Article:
(1) Financial systems.--Auditing the financial systems, 
     information technology systems, and computer security systems 
     of the Federal Bureau of Investigation.
       (2) Programs and processes.--Auditing and evaluating 
     programs and processes of the Federal Bureau of Investigation 
     to identify systemic weaknesses or implementation failures 
     and to recommend corrective action.
       (3) Internal affairs offices.--Reviewing the activities of 
     internal affairs offices of the Federal Bureau of 
     Investigation, including the Inspections Division and the 
     Office of Professional Responsibility.
       (4) Personnel.--Investigating allegations of serious 
     misconduct by personnel of the Federal Bureau of 
     Investigation.
       (5) Other programs and operations.--Reviewing matters 
     relating to any other program or and operation of the Federal 
     Bureau of Investigation that the Inspector General determines 
     requires review.
       (6) Resources.--Identifying resources needed by the 
     Inspector General to implement such plan.
       (c) Review of Attorney General Order.--Not later than 30 
     days after the date of the enactment of this Act, the 
     Attorney General shall--
       (1) review Attorney General Order 1931-94 (signed November 
     8, 1994); and
       (2) submit to the Congress a report stating whether the 
     Attorney General intends to rescind, to modify, or to take no 
     action affecting such order.

     SEC. 305. STUDY OF UNTESTED RAPE EXAMINATION KITS.

       The Attorney General shall conduct a study to assess and 
     report to Congress the number of untested rape examination 
     kits that currently exist nationwide and shall submit to the 
     Congress a report containing a summary of the results of such 
     study. For the purpose of carrying out such study, the 
     Attorney General shall attempt to collect information from 
     all law enforcement jurisdictions in the United States.

     SEC. 306. REPORT ON DCS 1000 (``CARNIVORE'').

       Not later than 30 days after the end of fiscal years 2001 
     and 2002, the Attorney General and the Director of the 
     Federal Bureau of Investigation shall provide to the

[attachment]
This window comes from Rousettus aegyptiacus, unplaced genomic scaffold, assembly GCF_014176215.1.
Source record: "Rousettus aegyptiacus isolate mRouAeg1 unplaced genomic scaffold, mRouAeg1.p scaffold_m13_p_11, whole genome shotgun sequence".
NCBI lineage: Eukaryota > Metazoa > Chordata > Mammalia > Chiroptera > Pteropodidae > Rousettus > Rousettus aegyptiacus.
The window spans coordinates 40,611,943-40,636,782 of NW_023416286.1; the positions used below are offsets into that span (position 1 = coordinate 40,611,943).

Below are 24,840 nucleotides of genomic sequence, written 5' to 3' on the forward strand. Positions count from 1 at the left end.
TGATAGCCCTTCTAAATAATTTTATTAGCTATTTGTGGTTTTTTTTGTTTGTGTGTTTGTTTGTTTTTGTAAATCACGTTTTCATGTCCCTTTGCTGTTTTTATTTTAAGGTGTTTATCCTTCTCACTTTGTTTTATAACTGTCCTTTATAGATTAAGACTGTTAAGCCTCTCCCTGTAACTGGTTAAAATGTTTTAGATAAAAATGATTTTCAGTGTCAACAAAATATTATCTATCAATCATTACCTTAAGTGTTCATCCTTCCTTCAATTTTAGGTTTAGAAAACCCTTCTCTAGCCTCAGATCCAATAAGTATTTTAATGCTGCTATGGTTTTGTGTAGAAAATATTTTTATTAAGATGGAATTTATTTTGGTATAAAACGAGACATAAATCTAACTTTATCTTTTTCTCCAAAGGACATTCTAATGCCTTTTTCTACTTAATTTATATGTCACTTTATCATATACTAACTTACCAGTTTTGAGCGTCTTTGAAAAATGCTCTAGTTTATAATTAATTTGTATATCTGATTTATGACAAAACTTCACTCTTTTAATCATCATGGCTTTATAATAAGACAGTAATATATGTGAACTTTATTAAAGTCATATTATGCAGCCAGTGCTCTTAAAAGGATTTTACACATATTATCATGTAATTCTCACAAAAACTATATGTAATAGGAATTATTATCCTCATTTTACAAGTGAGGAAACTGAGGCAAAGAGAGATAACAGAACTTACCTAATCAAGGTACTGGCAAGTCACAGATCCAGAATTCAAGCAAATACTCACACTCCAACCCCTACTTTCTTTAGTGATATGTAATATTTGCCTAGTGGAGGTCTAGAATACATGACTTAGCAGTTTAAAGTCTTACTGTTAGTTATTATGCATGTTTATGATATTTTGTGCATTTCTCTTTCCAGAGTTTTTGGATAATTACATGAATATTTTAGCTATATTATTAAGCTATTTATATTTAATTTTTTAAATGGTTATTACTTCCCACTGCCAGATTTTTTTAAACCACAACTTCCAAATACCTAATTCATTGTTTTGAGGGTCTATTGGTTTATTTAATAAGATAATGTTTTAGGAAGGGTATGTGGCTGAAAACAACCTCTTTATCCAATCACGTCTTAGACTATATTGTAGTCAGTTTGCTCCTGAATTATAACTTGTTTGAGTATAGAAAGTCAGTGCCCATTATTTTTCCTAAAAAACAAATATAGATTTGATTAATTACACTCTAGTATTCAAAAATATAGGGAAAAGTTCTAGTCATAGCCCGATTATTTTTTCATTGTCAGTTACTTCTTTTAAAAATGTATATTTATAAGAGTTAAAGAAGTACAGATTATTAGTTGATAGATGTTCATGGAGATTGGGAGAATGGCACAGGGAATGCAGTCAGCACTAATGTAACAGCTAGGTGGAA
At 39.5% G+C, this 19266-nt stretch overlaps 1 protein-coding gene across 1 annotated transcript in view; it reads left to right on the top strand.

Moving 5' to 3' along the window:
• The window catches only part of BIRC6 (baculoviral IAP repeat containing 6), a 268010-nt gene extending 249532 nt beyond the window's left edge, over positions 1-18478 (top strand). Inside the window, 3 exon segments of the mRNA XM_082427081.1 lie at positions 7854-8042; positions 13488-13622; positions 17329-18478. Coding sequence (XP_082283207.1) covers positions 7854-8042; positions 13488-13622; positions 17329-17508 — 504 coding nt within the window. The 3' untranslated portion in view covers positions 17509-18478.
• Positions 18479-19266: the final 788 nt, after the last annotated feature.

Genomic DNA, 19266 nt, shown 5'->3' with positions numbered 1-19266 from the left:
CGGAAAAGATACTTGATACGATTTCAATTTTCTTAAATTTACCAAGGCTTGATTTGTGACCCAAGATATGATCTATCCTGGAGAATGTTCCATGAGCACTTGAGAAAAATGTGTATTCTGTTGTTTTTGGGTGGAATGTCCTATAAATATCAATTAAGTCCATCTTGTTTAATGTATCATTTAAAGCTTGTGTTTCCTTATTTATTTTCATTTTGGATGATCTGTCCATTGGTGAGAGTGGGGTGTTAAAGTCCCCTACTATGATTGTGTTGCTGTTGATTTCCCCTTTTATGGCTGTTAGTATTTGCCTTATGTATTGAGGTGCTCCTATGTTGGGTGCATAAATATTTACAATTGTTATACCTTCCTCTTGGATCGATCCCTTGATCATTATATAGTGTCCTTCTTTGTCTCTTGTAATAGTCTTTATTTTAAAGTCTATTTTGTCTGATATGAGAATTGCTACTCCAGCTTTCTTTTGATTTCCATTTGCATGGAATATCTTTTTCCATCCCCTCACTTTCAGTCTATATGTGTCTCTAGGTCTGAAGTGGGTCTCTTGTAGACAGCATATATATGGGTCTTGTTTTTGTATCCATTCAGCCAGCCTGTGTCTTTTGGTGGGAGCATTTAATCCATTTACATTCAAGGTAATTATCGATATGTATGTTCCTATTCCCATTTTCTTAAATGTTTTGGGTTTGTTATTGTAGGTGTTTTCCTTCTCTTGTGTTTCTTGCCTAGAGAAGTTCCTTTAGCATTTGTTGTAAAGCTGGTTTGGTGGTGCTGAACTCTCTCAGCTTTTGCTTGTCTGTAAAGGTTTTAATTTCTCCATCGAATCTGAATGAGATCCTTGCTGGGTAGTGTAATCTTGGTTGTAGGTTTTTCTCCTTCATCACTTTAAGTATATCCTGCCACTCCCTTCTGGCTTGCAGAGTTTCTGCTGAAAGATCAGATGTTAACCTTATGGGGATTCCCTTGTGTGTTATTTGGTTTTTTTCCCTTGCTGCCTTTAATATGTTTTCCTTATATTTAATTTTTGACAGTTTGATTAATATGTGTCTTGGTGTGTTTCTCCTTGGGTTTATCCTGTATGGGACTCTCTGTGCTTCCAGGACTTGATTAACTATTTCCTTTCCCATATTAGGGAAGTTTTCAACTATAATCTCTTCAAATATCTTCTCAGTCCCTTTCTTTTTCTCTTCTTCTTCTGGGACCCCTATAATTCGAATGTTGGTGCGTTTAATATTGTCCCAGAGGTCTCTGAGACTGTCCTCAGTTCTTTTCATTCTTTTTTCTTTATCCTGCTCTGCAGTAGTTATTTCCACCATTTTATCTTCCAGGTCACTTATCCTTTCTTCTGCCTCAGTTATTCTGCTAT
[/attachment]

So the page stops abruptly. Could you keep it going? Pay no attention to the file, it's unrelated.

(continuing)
Judiciary Committees of the House of Representatives and 
     Senate a report detailing--
       (1) the number of times DCS 1000 (or any similar system or 
     device) was used for surveillance during the preceding fiscal 
     year;
       (2) the Department of Justice official or officials who 
     approved each use of DCS 1000 (or any similar system or 
     device);
       (3) the criteria used by the Department of Justice 
     officials to review requests to use DCS 1000 (or any similar 
     system or device);
       (4) a complete description of the process used to submit, 
     review, and approve requests

[[Page H4389]]

     to use DCS 1000 (or any similar system or device);
       (5) the specific statutory authority relied on to use DCS 
     1000 (or any similar system or device);
       (6) the court that authorized each use of DCS 1000 (or any 
     similar system or device);
       (7) the number of orders, warrants, or subpoenas applied 
     for, to authorize the use of DCS 1000 (or any similar system 
     or device);
       (8) the fact that the order, warrant, or subpoena was 
     granted as applied for, was modified, or was denied;
       (9) the offense specified in the order, warrant, subpoena, 
     or application;
       (10) the nature of the facilities from which, or the place 
     where the contents of, electronic communications were to be 
     disclosed; and
       (11) any information gathered or accessed that was not 
     authorized by the court to be gathered or accessed.

     SEC. 307. STUDY OF ALLOCATION OF LITIGATING ATTORNEYS.

       Not later than 180 days after the date of the enactment of 
     this Act, the Attorney General shall submit a report to the 
     chairman and ranking minority member of the Committees on the 
     Judiciary of the House of Representatives and Committee on 
     the Judiciary of the Senate, detailing the distribution or